Tenant activists and some lawmakers are fighting to prevent California’s COVID-19 eviction moratorium from expiring June 30 as scheduled.

The California Apartment Association is evaluating the need for any extension and demanding several problems with SB 91 be fixed if it is to remain in effect.

California rental housing providers have operated under a series of eviction moratoriums since the pandemic shut down the economy 14 months ago.

Changing dynamics

Pressure to extend SB 91 comes amid several changing dynamics surrounding the virus and the state’s economy. With mass vaccinations underway, California has the virus on its heels and plans to fully reopen the economy on June 15, two weeks before SB 91’s scheduled expiration. The moratorium largely aimed to prevent the spread of the virus by allowing COVID-impacted tenants to stay housed and shelter in place. California is no longer in a lock down.

When Gov. Newsom signed SB 91 into law in January 2021, the legislation had two main objectives — to prevent evictions following a renewed surge of COVID infections and deaths, a trend that has since reversed, and to create a framework to distribute federal rental assistance dollars to rental housing providers, many of whom had provided housing for months on end with little to no compensation.

Financial assistance under SB 91

Under the financial assistance element of SB 91, the state is using federal funds to pay housing providers 80% of a qualifying tenant’s back rent accumulated between April 1 of last year and March 31, 2021. A landlord who has accepted the money had to forgive the remaining unpaid rent for that period. Housing providers who have refused to participate have still been eligible to receive 25% of rental arrears if the tenant applied successfully for aid.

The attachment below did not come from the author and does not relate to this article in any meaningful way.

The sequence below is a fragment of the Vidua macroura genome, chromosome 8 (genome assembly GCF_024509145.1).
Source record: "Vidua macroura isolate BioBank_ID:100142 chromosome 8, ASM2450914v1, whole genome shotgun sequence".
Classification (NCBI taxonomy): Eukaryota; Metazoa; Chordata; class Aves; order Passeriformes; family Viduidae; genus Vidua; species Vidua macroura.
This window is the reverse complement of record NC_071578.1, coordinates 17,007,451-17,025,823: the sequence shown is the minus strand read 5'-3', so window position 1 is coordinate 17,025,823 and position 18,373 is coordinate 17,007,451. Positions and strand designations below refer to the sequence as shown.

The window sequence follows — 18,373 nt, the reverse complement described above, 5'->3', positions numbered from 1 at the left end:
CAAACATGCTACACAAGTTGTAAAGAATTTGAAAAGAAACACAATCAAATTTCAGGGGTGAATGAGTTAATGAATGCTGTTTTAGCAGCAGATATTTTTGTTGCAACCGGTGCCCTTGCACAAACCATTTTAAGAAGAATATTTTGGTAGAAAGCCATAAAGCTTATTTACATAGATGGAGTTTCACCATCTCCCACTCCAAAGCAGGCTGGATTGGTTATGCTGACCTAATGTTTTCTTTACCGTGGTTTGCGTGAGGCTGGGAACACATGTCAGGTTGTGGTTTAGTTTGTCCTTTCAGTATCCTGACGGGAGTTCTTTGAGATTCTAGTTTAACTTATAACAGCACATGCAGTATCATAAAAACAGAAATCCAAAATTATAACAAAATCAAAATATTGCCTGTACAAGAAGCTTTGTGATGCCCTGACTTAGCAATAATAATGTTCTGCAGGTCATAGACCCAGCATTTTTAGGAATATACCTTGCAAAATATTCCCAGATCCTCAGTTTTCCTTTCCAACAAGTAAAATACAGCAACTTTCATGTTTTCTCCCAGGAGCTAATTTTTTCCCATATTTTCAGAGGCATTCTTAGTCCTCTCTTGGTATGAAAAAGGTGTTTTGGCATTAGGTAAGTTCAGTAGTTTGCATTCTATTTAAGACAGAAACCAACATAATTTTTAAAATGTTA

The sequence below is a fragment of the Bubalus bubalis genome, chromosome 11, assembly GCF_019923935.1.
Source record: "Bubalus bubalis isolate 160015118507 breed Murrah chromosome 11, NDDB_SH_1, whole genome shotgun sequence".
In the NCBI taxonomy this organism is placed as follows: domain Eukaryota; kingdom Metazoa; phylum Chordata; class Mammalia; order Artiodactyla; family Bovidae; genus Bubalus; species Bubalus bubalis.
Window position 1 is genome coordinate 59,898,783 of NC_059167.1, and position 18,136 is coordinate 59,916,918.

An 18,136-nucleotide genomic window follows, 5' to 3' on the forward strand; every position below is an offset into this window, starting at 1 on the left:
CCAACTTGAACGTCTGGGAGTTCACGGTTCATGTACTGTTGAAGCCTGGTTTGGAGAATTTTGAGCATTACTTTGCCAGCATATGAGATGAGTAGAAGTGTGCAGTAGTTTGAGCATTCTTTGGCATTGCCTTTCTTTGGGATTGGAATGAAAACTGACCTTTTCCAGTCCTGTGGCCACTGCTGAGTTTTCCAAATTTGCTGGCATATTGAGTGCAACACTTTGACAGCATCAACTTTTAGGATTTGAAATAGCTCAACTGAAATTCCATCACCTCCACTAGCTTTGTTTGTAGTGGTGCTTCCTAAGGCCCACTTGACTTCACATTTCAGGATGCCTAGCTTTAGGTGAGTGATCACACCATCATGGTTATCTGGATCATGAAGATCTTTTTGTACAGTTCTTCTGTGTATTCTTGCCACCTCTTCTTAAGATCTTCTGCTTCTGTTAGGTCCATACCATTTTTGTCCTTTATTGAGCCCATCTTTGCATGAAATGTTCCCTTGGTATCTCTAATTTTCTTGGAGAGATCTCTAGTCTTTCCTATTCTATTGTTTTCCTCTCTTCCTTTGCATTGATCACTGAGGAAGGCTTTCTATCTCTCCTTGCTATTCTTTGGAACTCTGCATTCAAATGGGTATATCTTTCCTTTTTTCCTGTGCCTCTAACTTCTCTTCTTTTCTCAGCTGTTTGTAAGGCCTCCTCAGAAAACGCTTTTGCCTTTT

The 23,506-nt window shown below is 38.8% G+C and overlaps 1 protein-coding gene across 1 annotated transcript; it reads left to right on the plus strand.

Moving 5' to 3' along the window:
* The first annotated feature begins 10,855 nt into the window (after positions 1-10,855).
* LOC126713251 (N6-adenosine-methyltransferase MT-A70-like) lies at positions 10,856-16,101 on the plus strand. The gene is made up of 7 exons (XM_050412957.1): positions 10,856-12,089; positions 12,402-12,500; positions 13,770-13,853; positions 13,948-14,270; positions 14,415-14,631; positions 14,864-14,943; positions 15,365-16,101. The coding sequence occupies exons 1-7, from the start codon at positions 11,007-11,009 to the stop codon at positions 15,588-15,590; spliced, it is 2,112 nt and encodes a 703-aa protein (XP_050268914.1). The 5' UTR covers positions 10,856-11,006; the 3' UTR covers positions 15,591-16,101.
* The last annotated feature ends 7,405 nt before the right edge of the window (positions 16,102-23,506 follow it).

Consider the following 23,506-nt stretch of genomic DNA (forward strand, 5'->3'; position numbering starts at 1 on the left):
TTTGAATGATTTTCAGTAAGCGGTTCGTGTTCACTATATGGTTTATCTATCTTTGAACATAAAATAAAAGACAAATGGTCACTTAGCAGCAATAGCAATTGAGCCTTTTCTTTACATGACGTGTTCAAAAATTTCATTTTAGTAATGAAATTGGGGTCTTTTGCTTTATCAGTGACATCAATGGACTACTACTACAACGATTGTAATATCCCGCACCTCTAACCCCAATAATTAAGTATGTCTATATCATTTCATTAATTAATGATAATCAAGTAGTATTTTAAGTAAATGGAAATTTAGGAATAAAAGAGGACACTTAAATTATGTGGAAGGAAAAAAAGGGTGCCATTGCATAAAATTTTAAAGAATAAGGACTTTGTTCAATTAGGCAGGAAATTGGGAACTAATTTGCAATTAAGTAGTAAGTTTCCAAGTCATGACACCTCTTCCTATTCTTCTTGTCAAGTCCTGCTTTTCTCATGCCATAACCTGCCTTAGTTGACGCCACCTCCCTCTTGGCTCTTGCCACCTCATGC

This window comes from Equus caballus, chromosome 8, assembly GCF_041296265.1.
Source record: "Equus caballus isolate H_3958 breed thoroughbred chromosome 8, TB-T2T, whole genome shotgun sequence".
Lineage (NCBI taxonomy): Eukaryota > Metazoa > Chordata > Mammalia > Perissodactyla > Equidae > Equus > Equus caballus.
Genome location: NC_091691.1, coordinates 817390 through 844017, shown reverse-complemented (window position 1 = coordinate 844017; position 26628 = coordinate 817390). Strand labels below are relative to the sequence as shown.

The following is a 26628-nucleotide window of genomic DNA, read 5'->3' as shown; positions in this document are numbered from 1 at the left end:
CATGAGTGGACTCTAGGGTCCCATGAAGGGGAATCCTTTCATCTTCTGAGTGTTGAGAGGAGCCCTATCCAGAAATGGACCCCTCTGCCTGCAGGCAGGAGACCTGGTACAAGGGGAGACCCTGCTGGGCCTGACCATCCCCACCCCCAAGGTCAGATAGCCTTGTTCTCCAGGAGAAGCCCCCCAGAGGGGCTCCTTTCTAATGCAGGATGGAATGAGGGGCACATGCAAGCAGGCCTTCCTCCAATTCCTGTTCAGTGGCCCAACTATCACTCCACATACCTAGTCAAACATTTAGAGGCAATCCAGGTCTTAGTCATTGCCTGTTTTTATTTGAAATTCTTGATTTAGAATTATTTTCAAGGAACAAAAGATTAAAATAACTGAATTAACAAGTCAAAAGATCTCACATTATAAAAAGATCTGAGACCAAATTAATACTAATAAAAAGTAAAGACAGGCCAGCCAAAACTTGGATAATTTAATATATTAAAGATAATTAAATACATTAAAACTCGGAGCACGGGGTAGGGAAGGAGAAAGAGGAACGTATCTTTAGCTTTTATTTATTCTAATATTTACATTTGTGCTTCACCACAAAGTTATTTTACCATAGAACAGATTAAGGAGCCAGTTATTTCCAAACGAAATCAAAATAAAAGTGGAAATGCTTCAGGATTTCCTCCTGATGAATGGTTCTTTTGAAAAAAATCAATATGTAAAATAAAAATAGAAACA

To qualify for the federal dollars, the unpaid rent must be owed by a tenant who earned less than 80% of the area median income in 2020 or at the time of application. The state has first prioritized dollars for lower-income tenants — those earning up to 50% of AMI.

Eviction protections under SB 91

To qualify for eviction protections under SB 91, tenants had to claim a COVID hardship by signing and returning a declaration. High-income tenants, those making 130% of the area median income, had to provide documentation of their COVID-related hardship. If by June 30 a tenant pays at least 25% of the rent owed since September of last year, that tenant remains permanently protected against eviction for non-payment of rent where the arrears are attributable to COVID-19, although landlords can still take them to court to collect that debt. Tenants can use federal rental assistance to cover the 25% of rent owed, securing the permanent benefits of SB 91, even after the bill’s expiration.

Now, more federal rental assistance is coming to California, and Newsom this month announced his intent to pay rental housing providers 100% of the rent owed by tenants who qualify for COVID-19 rental assistance — up from the prior 80%.

What’s ahead

In the coming weeks, California lawmakers are expected to introduce legislation for the disbursement of newly announced federal rental assistance funding. It is possible that legislators will attempt to combine the distribution of additional rent relief with an extension of SB 91.

If SB 91 is to continue, CAA is demanding important changes. The association, for example, argues that SB 91 should authorize rental housing providers to evict tenants for nonpayment of rent if they fail to cooperate in applying for state and local funding. The legislation also must ensure payment of rental assistance for renters who currently do not qualify — those making more than 80% of the area median income. CAA also wants a more stringent process for tenants to show a COVID hardship before qualifying for eviction protections.

Tenant activists, meanwhile, are pushing for a renewed SB 91 to apply Fair Debt Collection Law to rental debt to ensure that their failure to pay the rent is not used against them when applying for future housing. They also want to make permanent the extended 15-day notice requirement for nonpayment of rent.

Legislation to extend SB 91 could come at any time. CAA is engaged with lawmakers and the governor’s office on this matter. Stay tuned for updates.